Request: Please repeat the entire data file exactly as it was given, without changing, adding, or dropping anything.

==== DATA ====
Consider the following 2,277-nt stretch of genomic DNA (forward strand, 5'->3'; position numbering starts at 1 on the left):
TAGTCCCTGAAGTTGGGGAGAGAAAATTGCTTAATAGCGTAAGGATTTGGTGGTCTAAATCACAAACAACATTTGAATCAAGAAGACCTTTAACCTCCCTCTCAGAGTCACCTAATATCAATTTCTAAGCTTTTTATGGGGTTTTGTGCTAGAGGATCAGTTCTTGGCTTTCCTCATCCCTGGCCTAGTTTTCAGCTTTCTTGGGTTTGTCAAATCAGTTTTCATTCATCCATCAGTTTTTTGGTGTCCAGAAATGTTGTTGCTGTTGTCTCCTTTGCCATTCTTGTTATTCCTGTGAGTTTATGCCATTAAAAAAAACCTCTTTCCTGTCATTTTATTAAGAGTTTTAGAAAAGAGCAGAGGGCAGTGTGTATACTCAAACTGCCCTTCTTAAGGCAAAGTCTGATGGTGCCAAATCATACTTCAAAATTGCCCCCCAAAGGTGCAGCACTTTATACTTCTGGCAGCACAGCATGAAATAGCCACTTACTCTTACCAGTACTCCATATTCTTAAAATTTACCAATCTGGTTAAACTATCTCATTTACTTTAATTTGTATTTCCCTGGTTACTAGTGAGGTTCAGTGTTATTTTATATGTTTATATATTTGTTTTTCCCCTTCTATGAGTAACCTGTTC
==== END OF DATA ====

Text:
Consider the following 2,277-nt stretch of genomic DNA (forward strand, 5'->3'; position numbering starts at 1 on the left):
TAGTCCCTGAAGTTGGGGAGAGAAAATTGCTTAATAGCGTAAGGATTTGGTGGTCTAAATCACAAACAACATTTGAATCAAGAAGACCTTTAACCTCCCTCTCAGAGTCACCTAATATCAATTTCTAAGCTTTTTATGGGGTTTTGTGCTAGAGGATCAGTTCTTGGCTTTCCTCATCCCTGGCCTAGTTTTCAGCTTTCTTGGGTTTGTCAAATCAGTTTTCATTCATCCATCAGTTTTTTGGTGTCCAGAAATGTTGTTGCTGTTGTCTCCTTTGCCATTCTTGTTATTCCTGTGAGTTTATGCCATTAAAAAAAACCTCTTTCCTGTCATTTTATTAAGAGTTTTAGAAAAGAGCAGAGGGCAGTGTGTATACTCAAACTGCCCTTCTTAAGGCAAAGTCTGATGGTGCCAAATCATACTTCAAAATTGCCCCCCAAAGGTGCAGCACTTTATACTTCTGGCAGCACAGCATGAAATAGCCACTTACTCTTACCAGTACTCCATATTCTTAAAATTTACCAATCTGGTTAAACTATCTCATTTACTTTAATTTGTATTTCCCTGGTTACTAGTGAGGTTCAGTGTTATTTTATATGTTTATATATTTGTTTTTCCCCTTCTATGAGTAACCTGTTC